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The Divergent and Convergent Paths of Creativity and Recovery

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The Divergent and Convergent Paths of Creativity and Recovery

This post diverges from the series I’ve been writing On Art and Writing. I find it disappointing. I was just about to get to the really good parts of non-verbal expression and delight in creation. But in many ways, it is like a switch has flipped. I haven’t quite crossed that bridge. I haven’t quite experienced that delight. I’m still recovering.

My mind is following an old path. I find myself checking my email as a way to give myself direction and define what it is I am “supposed” to be doing, rather than a means of connection. I wake in the middle of the night running lists of what I need to do, rather than simply contemplating the way the streetlight casts shadows. I’m stuck on doing. That is the problem. I’m not embracing my being.

I can’t quite identify how or when it happened. I know Monday was a wonderful day. Tuesday, I felt intense, creative, alive. Tuesday night I got smacked upside the head with a random onset from my chronic bronchitis. Three  years in a row now, I suffer from it this time of year. Three years in a row, I suffer with it as I submit a specific set of documents.

It feels like a reminder. A reminder of what a slippery slope addiction and recovery can be. I found myself disappointed in myself. “I want to prove that I can be successful in breaking through my addiction.” Then I have to laugh at how ridiculous that it. I have to draw boundaries. I have to turn off my email. I have to know that I have a choice in what I do and how I choose to be. I have to remember that I am recovering. I have to focus on breathing. I have to remember the value of balance.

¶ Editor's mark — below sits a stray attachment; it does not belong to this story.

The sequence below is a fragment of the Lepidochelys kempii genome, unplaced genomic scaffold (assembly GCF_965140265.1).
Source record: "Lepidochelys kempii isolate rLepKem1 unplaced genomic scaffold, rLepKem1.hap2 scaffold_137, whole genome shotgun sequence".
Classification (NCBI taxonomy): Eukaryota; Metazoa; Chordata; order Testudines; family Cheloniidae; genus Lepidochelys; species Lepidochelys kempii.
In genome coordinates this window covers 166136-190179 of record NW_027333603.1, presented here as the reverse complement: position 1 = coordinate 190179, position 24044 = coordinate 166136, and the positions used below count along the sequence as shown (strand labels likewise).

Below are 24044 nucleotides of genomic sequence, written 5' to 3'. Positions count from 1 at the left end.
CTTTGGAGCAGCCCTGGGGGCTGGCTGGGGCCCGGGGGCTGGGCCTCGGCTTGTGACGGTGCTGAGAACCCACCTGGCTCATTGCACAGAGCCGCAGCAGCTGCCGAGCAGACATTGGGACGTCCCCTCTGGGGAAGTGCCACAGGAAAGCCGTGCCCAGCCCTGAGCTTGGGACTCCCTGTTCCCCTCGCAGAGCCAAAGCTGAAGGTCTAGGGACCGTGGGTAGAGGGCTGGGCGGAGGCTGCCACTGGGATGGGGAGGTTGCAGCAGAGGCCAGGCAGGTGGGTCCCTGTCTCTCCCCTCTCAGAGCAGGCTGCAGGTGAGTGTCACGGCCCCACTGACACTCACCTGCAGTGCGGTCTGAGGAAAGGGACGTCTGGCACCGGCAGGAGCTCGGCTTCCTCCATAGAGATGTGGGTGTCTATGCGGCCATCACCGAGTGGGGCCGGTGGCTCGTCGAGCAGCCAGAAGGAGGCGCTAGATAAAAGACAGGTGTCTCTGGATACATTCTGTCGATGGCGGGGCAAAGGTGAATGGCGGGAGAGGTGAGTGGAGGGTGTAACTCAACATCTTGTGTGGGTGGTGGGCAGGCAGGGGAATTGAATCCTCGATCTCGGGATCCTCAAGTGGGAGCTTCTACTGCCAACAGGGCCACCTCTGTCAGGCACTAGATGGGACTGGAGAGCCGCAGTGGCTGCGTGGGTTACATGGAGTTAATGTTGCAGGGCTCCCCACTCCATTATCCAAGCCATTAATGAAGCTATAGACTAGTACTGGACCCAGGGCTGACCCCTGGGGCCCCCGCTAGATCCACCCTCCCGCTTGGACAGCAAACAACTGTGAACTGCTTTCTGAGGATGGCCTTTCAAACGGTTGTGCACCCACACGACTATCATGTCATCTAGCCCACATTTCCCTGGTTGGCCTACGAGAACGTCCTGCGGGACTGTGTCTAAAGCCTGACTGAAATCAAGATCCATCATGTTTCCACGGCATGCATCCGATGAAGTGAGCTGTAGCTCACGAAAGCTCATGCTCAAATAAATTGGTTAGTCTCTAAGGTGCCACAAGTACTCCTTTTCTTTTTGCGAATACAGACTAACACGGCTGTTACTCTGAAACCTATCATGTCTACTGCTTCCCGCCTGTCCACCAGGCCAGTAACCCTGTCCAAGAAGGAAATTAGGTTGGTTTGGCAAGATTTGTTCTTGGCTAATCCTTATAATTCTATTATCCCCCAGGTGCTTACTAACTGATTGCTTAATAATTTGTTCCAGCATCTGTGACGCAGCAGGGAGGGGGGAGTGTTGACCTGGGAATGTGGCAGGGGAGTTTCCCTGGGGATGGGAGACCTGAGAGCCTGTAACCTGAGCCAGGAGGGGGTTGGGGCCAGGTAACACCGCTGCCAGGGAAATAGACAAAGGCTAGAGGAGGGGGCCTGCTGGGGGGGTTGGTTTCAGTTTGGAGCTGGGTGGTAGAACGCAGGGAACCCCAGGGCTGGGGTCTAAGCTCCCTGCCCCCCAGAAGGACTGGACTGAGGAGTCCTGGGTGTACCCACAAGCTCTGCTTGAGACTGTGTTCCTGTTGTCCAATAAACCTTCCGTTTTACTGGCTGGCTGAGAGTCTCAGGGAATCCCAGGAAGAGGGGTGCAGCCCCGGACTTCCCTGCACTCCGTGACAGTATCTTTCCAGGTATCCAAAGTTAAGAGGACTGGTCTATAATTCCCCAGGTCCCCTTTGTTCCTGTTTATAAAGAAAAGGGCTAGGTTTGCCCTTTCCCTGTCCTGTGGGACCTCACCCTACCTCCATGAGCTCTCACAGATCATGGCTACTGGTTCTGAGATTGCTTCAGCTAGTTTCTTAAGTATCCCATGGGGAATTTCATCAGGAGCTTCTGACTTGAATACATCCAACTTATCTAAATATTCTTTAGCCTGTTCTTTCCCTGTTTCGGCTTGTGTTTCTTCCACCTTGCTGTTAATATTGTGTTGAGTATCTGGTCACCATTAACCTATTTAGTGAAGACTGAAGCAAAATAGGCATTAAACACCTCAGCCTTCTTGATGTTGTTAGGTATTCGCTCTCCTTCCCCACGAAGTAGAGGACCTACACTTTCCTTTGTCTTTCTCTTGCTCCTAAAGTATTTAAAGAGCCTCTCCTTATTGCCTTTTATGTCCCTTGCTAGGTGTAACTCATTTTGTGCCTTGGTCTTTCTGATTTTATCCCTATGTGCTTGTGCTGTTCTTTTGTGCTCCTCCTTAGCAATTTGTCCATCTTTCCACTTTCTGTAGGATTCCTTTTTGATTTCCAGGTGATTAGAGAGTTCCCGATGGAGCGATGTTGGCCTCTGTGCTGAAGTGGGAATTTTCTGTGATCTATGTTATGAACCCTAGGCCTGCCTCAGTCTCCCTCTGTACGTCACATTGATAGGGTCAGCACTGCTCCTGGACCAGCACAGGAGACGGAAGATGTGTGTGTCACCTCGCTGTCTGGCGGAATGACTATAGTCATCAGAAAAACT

I can remember why I write. And what a value writing has for me. I can remember how far I’ve come.

I can remember what it means to be human. I can remember what it means to listen.  winter woods

Above all, I can know that some days are just better than others. I can know that I am not alone. I can know that this too shall pass. And in time, I will celebrate the next milestone in my recovery. Whatever it might be.


About Rachel

Rachel is an independent artist and writer who thrives on sharing her deep appreciation for the natural world. She has taught college courses in wildlife identification, ethnobotany, environmental science, natural resource management, and cultural studies. She lives in North Dakota with her two boys, husband, dog, and cats. She enjoys gardening, cooking, drawing, writing, hunting, hiking, and snowshoeing, but is usually too tired to do any of these, except for writing...

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